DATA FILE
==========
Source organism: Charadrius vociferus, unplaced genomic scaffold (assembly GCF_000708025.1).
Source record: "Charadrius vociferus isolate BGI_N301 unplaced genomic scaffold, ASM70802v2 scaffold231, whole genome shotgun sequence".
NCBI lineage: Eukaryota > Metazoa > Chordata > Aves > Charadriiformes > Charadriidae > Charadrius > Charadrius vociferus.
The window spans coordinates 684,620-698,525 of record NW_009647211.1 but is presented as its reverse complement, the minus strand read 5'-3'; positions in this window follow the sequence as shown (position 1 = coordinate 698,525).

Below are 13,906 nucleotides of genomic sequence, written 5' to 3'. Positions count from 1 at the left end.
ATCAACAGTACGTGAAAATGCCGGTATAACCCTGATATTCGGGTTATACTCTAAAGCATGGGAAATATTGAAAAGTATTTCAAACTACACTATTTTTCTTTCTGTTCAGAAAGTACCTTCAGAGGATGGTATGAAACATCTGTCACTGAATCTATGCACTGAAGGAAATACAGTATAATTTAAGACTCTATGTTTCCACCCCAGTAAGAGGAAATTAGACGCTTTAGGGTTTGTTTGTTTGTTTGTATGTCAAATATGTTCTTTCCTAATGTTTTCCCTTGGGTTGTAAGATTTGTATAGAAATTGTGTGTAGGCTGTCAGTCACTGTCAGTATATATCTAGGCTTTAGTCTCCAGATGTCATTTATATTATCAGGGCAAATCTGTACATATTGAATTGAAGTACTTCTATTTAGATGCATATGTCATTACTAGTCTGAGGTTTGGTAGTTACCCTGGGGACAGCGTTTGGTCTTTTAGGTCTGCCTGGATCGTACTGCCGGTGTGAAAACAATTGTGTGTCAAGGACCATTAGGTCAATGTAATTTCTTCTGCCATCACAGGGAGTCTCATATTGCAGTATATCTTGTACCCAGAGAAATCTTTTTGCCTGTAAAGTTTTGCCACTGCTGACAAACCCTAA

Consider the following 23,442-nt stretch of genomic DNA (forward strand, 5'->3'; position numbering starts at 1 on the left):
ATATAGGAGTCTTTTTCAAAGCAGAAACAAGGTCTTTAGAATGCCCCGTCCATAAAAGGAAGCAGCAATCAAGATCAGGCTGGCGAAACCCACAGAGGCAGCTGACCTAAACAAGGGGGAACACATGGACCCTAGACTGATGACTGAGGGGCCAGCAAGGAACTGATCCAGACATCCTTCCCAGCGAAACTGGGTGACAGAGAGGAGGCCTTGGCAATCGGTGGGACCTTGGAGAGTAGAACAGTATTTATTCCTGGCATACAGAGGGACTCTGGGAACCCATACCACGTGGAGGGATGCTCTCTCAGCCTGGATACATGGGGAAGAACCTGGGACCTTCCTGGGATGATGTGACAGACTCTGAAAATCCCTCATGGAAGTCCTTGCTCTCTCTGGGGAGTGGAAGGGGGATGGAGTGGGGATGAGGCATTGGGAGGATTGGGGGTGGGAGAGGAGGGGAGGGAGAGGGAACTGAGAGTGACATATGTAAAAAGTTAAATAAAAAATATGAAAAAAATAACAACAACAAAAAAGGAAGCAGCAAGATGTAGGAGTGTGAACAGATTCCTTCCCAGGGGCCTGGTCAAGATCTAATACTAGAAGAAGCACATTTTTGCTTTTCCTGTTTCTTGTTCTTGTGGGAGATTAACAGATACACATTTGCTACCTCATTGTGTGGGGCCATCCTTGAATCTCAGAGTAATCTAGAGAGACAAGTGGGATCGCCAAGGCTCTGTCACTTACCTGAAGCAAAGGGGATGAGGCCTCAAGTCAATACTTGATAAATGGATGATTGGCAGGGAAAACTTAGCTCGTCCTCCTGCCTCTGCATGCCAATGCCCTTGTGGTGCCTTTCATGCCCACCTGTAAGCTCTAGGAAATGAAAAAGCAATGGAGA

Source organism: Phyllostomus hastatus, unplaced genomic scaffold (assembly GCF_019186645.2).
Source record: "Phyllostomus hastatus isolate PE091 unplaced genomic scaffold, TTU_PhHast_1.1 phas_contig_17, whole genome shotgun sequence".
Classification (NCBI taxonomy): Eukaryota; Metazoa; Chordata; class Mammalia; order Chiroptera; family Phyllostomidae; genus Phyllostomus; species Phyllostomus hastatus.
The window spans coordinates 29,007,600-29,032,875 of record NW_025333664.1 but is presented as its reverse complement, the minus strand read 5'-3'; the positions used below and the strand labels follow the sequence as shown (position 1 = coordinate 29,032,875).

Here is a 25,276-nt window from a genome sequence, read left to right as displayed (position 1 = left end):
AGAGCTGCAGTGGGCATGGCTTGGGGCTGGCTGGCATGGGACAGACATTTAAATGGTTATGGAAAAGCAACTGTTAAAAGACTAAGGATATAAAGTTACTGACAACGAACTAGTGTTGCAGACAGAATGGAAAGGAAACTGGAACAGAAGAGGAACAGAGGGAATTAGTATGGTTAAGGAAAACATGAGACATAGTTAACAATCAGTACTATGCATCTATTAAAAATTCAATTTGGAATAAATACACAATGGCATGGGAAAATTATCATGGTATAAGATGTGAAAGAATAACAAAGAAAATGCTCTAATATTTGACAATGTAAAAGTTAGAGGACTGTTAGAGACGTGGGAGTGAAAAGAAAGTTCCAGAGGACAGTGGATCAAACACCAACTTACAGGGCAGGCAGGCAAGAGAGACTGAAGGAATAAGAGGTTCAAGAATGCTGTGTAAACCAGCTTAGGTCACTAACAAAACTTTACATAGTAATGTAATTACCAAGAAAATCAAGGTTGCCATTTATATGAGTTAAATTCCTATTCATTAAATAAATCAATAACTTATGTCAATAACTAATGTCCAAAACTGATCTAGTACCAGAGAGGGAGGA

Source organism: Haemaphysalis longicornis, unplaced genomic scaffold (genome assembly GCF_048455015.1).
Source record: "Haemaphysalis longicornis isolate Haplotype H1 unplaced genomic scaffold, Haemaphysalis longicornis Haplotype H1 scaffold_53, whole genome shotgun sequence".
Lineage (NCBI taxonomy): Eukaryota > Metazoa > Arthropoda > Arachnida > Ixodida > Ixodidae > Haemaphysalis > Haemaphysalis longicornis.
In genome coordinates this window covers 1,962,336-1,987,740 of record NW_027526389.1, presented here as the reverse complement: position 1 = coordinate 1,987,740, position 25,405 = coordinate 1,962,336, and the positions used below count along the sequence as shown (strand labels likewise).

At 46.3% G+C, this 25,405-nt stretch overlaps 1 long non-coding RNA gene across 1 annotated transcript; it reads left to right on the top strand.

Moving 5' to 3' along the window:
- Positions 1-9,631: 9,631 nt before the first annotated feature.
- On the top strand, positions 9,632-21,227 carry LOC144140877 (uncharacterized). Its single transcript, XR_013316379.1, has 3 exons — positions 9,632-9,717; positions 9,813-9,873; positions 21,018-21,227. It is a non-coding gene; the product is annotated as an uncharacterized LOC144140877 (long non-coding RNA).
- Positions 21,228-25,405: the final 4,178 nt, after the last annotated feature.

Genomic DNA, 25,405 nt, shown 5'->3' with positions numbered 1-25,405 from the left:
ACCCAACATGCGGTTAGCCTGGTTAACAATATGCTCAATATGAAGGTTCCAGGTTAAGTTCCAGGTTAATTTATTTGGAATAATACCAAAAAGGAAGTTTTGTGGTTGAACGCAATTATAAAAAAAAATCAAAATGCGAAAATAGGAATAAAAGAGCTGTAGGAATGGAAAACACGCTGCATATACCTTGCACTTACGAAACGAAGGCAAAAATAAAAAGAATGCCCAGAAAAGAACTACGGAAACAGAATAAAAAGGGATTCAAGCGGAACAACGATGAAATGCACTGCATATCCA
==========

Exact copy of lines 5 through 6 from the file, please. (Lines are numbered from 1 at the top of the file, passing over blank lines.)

Below are 13,906 nucleotides of genomic sequence, written 5' to 3'. Positions count from 1 at the left end.
ATCAACAGTACGTGAAAATGCCGGTATAACCCTGATATTCGGGTTATACTCTAAAGCATGGGAAATATTGAAAAGTATTTCAAACTACACTATTTTTCTTTCTGTTCAGAAAGTACCTTCAGAGGATGGTATGAAACATCTGTCACTGAATCTATGCACTGAAGGAAATACAGTATAATTTAAGACTCTATGTTTCCACCCCAGTAAGAGGAAATTAGACGCTTTAGGGTTTGTTTGTTTGTTTGTATGTCAAATATGTTCTTTCCTAATGTTTTCCCTTGGGTTGTAAGATTTGTATAGAAATTGTGTGTAGGCTGTCAGTCACTGTCAGTATATATCTAGGCTTTAGTCTCCAGATGTCATTTATATTATCAGGGCAAATCTGTACATATTGAATTGAAGTACTTCTATTTAGATGCATATGTCATTACTAGTCTGAGGTTTGGTAGTTACCCTGGGGACAGCGTTTGGTCTTTTAGGTCTGCCTGGATCGTACTGCCGGTGTGAAAACAATTGTGTGTCAAGGACCATTAGGTCAATGTAATTTCTTCTGCCATCACAGGGAGTCTCATATTGCAGTATATCTTGTACCCAGAGAAATCTTTTTGCCTGTAAAGTTTTGCCACTGCTGACAAACCCTAA